Sunday, December 20, 2015

Review of The Shock of Night

From the back cover:

The Darkwater Claims All Who Enter It.
All But One.

When one man is brutally murdered and the priest he works for mortally wounded, Willet Dura, reeve to the king of Bunard, is called to investigate. As he begins to question the dying priest, the man pulls Willet close and screams in a foreign tongue. Then he dies without another word.

Willet returns to his task, but the clues to the crime lead to contradictions and questions without answers, and his senses are skewed. People he touches appear to have a subtle shift, as though he can divine their deepest thoughts. In a world divided between haves and have-nots, gifted and common, Willet soon learns he's been passed the rarest gift of all--a gift that's not supposed to exist.

Now Willet must pursue the murderer still on the loose in Bunard even as he's pulled into a dangerous conflict that threatens not only his city, but his entire world--a conflict  that will force him to come to terms with his inability to remember how he escaped the Darkwater Forest--and what happened to him inside it. 

My thoughts:

Willet Dura is a reeve to the king, which from what I gathered was like the king's personal detective. He has an uncanny ability to ask the questions others don't think of, or see the details lost in the shuffle. Despite his ability, this was not the life Willet had originally sought. He wanted to be a priest, but the king called every man to arms. When Willet went to war, the blood on his hands forced him away from the priesthood. Willet was also one of the only men to survive a night in the Darkwater Forest, a place were evil practically leaks from the branches. As a result, the story deals a little with Willet's PTSD. Now thanks to an unknown priest's death, the way he looks at the world and the happy ending he thought he'd finally found are changed forever.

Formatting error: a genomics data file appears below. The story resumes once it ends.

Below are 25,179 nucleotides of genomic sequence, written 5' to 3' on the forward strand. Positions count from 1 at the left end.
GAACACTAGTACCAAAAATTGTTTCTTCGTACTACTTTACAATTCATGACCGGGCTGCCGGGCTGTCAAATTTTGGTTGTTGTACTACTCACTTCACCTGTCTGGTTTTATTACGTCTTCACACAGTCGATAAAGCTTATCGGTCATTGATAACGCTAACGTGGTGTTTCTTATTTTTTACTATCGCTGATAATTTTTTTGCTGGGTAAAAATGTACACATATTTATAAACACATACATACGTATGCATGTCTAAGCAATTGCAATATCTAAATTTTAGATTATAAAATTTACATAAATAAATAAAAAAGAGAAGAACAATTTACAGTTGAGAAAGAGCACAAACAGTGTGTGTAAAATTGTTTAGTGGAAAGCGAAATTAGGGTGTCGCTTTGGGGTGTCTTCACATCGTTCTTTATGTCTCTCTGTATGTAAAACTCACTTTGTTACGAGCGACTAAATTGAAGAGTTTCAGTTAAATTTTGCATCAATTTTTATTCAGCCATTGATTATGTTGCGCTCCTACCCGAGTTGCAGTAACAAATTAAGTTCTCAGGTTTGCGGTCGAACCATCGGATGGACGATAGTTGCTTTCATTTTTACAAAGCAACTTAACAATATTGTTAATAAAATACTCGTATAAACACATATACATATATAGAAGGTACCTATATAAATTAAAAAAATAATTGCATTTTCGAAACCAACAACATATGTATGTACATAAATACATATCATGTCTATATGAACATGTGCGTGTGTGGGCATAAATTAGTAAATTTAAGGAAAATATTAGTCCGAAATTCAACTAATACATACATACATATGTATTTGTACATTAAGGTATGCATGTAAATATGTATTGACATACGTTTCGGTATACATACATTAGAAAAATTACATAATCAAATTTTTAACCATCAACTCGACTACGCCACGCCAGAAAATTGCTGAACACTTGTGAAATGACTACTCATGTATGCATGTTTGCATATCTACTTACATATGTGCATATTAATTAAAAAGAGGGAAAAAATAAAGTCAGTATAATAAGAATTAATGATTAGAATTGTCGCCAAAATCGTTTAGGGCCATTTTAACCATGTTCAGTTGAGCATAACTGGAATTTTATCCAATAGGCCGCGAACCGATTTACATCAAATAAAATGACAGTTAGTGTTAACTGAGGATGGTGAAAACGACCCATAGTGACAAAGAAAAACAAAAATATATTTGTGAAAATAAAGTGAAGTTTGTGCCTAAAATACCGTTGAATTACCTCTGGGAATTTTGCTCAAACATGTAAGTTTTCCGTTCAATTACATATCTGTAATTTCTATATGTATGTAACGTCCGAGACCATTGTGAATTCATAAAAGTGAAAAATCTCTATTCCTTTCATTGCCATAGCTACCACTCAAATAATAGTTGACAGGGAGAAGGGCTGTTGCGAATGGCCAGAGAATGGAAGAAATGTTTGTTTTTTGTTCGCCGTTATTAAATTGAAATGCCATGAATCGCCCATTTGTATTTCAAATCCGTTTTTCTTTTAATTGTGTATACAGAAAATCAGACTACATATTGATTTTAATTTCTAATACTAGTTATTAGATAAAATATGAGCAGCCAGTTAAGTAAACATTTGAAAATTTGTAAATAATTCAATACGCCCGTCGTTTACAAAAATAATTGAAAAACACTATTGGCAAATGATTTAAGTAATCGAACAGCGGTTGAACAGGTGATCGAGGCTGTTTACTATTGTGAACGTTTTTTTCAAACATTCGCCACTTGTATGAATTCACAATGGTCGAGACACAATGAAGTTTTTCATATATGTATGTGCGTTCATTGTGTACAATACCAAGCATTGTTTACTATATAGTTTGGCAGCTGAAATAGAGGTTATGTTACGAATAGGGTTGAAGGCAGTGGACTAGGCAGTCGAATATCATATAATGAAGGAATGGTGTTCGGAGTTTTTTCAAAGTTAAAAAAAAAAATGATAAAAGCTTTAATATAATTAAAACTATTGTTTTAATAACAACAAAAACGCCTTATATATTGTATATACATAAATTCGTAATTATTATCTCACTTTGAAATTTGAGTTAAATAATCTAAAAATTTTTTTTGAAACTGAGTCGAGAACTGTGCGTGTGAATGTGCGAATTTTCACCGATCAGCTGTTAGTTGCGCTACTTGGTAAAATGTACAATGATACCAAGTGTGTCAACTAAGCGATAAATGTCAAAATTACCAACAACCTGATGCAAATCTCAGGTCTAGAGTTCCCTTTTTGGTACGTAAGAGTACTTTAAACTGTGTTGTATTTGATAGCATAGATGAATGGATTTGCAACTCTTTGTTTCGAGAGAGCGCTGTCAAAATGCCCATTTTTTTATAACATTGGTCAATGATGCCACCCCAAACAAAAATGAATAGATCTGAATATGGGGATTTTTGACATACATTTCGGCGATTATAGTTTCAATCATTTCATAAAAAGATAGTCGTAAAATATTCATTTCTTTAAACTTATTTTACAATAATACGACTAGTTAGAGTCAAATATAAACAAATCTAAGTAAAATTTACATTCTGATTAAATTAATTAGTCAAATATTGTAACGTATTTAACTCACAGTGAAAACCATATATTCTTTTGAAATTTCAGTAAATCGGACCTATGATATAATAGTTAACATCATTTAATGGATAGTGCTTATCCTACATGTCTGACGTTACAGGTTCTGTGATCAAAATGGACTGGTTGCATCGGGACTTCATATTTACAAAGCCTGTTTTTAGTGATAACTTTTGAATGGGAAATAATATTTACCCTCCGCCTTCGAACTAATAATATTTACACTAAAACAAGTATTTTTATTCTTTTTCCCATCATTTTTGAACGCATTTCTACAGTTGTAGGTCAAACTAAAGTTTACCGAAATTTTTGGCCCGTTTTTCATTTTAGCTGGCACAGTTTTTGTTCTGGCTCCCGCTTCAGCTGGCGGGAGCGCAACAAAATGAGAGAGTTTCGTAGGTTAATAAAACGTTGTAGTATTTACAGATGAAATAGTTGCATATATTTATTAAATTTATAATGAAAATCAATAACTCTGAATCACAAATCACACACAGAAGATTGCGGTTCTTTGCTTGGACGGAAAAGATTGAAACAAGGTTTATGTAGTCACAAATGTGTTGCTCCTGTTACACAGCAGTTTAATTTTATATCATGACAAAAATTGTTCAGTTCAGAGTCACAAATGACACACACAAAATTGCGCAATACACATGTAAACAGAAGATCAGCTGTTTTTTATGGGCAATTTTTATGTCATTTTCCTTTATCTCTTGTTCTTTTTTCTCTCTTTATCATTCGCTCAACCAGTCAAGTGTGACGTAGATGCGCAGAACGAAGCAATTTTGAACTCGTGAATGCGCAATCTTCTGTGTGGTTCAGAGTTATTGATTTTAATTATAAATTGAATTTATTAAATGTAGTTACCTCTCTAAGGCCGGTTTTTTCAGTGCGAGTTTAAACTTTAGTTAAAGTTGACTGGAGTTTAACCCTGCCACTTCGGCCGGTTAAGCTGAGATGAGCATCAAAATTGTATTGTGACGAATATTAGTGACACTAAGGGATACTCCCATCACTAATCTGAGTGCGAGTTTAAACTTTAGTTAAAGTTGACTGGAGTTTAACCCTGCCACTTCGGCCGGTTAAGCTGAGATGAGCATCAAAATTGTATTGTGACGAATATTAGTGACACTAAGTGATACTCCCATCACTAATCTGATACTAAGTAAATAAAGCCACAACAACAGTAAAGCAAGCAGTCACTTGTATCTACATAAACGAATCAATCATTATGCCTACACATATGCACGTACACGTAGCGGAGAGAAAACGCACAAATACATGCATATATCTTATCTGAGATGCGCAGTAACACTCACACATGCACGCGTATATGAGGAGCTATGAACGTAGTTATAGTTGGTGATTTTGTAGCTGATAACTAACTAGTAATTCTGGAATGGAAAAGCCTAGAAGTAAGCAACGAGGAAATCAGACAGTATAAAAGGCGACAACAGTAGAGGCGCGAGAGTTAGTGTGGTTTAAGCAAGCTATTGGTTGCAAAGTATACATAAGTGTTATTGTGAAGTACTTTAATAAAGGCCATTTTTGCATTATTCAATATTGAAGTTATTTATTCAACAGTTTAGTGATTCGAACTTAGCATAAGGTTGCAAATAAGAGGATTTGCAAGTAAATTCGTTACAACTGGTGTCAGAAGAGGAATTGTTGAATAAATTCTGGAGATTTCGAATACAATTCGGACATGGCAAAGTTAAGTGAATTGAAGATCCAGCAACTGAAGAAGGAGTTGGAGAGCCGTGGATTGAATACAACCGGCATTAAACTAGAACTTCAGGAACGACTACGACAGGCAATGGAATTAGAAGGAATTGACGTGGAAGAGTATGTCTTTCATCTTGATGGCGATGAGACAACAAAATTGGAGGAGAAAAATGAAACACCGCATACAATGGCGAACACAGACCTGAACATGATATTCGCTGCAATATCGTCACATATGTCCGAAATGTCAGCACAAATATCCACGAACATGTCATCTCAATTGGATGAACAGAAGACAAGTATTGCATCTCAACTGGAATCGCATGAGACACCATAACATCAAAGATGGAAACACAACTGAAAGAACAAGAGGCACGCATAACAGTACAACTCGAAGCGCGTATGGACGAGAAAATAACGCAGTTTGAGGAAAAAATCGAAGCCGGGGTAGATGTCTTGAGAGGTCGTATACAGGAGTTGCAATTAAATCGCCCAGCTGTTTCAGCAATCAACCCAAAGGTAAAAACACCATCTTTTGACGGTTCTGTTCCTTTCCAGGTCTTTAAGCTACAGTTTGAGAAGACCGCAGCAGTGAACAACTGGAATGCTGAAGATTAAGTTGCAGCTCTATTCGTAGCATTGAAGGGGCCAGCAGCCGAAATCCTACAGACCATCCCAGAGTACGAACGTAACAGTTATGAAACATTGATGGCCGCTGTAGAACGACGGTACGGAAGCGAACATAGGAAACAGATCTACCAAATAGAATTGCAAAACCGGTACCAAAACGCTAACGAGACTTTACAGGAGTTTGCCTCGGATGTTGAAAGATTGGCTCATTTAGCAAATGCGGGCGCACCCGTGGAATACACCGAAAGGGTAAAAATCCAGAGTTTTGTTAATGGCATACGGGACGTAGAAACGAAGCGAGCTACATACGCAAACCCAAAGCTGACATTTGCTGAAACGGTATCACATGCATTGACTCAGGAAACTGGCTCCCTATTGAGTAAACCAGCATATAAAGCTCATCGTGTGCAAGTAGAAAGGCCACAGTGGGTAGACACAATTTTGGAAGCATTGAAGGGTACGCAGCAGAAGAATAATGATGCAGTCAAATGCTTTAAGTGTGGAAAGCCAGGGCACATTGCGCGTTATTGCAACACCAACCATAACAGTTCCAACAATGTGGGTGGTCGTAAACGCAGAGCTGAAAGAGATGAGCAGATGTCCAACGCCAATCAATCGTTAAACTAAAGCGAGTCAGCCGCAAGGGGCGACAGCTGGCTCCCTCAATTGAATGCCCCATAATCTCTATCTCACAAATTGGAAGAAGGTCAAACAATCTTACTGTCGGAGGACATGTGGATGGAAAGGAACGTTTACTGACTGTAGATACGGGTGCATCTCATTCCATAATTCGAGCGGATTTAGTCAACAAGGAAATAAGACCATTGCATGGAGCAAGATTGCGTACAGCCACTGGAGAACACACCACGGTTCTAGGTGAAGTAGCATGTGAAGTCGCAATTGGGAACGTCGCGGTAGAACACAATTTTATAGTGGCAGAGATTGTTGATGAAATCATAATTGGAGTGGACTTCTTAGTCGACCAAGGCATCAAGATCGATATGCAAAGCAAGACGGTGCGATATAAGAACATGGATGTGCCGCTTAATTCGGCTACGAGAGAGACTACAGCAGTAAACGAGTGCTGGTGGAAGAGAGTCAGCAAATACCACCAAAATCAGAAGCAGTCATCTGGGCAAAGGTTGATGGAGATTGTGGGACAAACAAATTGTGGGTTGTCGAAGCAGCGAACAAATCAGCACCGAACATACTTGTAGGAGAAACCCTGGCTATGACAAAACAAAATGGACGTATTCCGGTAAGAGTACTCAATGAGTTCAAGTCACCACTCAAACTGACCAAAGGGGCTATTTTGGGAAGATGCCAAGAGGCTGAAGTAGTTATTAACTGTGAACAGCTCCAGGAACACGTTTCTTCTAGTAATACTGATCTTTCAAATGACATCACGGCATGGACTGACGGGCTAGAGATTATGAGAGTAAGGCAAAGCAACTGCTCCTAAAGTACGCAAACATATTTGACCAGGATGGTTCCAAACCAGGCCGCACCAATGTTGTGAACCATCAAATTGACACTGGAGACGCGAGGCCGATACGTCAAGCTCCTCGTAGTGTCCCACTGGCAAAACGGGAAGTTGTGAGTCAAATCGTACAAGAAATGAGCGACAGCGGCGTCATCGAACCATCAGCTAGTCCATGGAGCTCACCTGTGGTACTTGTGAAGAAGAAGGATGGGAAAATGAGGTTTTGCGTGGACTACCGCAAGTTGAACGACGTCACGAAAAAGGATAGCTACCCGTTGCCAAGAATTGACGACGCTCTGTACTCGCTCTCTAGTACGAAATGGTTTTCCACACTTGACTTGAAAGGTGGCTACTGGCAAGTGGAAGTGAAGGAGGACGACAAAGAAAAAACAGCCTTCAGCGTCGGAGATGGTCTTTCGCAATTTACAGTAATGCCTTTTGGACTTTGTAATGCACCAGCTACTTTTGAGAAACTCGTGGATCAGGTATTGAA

When the story started, it had a detective vibe, which was kind of fun. It was like reading about a cop in another world. I also liked the idea of "gifts" being handed down from God. The society was completely built around who was gifted and who wasn't. It was an interesting concept, and it has a lot of potential.

The story felt very dark to me, but Patrick Carr did a great job with layering the details. The first book in a series often seems slower because there is so much new information being given to the readers. I LOVED that Willet's perspective was told from the first person. It made a big difference for me. However, I had a hard time relating to Willet as a character. I often couldn't follow his thought process until he was back from his latest scheme.

Bottom line is that I want to know more. I have questions that still need answers, and the story drew me in enough that I need to know the answers. The first book of The Darkwater Saga ended on a somber note, so I pray that the series has happy endings for the characters. I'm a happy endings kind of girl.

I received a copy of The Shock of Night by Patrick W. Carr from Bethany House in exchange for my honest opinion, which I have given.

Hope you all have a Merry, blessed, joyous Christmas! God bless and see you guys on January FIRST!! Oh, my goodness! Goodbye 2015! :)

V. Joy Palmer

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